Tim O’Shea: How long has Strange Nation been in development, and what prompted you to tap Juan Romera as the artist?
Paul Allor: I probably started working on the pitch for Strange Nation a little more than a year ago. Juan was the first person I had in mind for the art, having worked with him previously on “Reach the Sun.” one of the stories in my Clockwork comics anthology (which Robot 6 interviewed Allor about in 2011). Juan is awesome at both the wacky, out-there aspects of the book, and also at nailing the small emotional moments. I thought this book would be a great place to showcase both sides of that.
Aiming to cut the fat from the bloated pop-culture extravaganzas, a new creator-branded model for comic conventions is drawing fans to a more curated and unique experience.
For decades, comic conventions have been building up (or “diversifying,” if you prefer) to include television shows, movies, video games, board games, toys, novels, scantily clad models, and new-media companies that used speech balloons in their marketing campaign that one time. Basically they’ve become magnets for any project with an air of geekery, regardless of the lack of any sequential art or cartooning. A number of cons can feel more like a pop-up strip mall in their efforts to be everything for as many people as possible. And con-goers feel it. You really haven’t had the full convention experience if you don’t hear someone grumble how the con used to be about the comics, man. It’s a chorus that seems to attract more voices each year.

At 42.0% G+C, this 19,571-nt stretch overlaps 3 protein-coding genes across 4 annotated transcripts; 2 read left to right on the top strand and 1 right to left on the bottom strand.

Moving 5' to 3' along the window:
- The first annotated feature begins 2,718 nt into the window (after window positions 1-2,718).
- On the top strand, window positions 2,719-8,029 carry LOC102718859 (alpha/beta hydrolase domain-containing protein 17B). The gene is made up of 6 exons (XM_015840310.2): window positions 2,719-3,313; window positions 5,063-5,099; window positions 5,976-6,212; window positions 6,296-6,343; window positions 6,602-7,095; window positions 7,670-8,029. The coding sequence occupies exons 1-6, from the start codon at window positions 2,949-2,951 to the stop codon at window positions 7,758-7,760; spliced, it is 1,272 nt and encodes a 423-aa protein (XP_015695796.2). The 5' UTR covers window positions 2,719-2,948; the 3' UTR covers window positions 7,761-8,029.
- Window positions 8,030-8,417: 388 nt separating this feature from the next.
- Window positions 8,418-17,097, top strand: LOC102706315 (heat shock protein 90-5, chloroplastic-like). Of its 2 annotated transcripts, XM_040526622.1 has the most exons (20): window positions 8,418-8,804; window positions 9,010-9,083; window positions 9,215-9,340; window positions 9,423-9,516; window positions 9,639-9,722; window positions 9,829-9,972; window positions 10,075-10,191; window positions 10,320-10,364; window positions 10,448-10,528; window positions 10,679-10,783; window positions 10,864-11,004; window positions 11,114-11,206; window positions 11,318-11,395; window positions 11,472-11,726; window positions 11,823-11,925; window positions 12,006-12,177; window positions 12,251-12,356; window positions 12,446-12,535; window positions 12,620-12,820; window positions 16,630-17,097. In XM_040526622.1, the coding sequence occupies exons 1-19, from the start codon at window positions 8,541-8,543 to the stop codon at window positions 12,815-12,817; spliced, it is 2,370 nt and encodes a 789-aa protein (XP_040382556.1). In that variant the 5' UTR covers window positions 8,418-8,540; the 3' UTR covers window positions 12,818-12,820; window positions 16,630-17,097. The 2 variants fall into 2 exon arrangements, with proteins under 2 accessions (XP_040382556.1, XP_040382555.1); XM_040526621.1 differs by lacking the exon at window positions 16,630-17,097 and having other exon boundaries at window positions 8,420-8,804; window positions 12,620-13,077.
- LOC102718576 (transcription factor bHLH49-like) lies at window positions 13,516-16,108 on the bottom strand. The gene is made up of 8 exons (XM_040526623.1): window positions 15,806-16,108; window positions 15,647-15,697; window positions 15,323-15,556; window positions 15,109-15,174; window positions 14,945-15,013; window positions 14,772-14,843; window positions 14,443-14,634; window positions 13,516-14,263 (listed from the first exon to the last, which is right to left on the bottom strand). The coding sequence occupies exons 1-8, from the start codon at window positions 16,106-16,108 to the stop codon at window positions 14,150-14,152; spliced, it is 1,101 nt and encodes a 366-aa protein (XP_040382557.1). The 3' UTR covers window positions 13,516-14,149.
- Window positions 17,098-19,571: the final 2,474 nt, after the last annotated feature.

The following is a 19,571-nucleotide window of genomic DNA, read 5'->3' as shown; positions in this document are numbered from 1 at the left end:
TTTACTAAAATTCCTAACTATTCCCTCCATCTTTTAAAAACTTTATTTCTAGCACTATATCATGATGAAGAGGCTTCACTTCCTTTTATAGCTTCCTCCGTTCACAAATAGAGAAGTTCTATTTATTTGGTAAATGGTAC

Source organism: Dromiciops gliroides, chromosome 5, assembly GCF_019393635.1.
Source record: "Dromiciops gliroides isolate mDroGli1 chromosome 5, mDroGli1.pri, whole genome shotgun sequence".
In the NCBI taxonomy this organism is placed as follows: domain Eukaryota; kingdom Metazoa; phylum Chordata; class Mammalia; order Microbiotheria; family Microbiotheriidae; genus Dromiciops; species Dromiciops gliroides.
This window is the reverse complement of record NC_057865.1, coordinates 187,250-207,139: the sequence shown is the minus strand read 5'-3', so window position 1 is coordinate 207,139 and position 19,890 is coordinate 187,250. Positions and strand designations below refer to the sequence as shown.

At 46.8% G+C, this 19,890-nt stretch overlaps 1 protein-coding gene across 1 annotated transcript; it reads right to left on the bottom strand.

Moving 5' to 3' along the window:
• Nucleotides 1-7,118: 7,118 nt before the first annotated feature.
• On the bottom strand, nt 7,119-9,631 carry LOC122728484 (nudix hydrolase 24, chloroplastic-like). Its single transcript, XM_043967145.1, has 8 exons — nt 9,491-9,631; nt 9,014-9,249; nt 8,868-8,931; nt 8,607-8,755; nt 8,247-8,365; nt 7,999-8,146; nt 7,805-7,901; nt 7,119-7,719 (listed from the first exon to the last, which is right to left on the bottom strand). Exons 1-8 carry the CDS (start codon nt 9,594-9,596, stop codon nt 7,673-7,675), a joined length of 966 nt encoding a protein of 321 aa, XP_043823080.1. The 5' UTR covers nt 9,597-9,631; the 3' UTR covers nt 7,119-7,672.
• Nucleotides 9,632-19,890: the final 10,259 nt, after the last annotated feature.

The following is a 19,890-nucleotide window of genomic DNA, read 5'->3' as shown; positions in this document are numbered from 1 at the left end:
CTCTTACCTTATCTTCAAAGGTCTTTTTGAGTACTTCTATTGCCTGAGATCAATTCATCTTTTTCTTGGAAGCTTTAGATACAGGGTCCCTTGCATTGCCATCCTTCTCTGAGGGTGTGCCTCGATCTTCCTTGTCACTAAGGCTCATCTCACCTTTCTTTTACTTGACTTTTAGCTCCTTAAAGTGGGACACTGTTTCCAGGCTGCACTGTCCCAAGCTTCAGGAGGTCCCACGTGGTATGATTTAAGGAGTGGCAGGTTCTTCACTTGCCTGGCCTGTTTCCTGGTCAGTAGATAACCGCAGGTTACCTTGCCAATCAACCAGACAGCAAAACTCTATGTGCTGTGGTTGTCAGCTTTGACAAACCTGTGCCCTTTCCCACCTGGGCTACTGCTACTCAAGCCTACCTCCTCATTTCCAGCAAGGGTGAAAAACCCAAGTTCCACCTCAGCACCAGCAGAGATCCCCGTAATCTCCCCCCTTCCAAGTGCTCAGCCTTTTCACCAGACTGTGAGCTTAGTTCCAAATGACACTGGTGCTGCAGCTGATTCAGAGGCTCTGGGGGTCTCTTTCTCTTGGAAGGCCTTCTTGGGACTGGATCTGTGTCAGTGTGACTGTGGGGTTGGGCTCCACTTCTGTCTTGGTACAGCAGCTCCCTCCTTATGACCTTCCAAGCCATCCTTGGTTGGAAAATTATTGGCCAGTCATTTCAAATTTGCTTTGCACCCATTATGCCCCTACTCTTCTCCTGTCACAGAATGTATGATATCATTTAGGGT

Perhaps in response to the growing Grumble Choir, a number of event organizers have been testing more focused conventions branded under a single creator or identity. These conventions bring in vendors, guests and exhibitors that more directly reflect the name on the banners, resulting in a more authentic and cohesive experience. While it’s splicing a niche market to a niche within a niche, it’s also creating a more irresistible ticket item for people within that sub-niche. And those fans coming to see the name they recognize are probably super-fans eager to experience, sample and buy more at a deeper level than the more scattershot crowd under the general geek umbrella.
Bill Willingham sent out a newsletter last week to those who expressed interest in his inaugural Fabletown and Beyond convention next March in Rochester, Minnesota. It was a long email, so I’ll just hit the highlights, but those who want to learn more can do so at the convention’s website or by following the event on Twitter.
Fabletown and Beyond will celebrate what Willingham calls “Mythic Fiction,” which includes books about fables, fairy tales, folklore and mythology. “It’s a growing movement within entertainment as a whole, and comics in particular,” Willingham writes. “We decided it needed its own convention to better explore and appreciate.”